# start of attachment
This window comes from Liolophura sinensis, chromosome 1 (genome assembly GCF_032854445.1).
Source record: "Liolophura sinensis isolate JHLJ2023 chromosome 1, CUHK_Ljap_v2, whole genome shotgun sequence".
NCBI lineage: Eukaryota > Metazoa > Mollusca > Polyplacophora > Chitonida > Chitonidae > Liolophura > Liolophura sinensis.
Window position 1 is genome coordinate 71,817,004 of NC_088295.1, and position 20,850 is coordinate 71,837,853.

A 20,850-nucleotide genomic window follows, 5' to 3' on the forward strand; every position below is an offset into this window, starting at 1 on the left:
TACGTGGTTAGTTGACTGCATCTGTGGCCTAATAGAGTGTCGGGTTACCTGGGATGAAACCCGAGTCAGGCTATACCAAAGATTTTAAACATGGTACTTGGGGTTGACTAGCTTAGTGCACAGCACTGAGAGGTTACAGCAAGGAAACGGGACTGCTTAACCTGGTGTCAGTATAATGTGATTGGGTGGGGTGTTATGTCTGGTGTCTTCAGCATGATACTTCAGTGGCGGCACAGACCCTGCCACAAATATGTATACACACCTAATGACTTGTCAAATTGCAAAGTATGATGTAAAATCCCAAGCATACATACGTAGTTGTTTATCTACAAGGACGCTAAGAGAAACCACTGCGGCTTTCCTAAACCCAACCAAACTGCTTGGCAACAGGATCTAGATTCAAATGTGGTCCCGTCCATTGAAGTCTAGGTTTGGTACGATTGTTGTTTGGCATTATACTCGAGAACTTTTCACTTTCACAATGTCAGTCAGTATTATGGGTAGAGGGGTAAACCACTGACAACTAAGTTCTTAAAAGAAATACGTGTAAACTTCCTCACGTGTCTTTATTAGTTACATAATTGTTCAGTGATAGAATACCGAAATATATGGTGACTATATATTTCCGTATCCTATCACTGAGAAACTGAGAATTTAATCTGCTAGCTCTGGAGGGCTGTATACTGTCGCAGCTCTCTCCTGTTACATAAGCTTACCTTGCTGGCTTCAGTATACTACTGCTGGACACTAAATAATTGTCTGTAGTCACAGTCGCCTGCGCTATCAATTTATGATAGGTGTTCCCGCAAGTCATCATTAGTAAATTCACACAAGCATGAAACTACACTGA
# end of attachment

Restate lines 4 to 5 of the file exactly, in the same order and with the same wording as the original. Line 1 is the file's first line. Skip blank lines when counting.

Window position 1 is genome coordinate 71,817,004 of NC_088295.1, and position 20,850 is coordinate 71,837,853.

A 20,850-nucleotide genomic window follows, 5' to 3' on the forward strand; every position below is an offset into this window, starting at 1 on the left: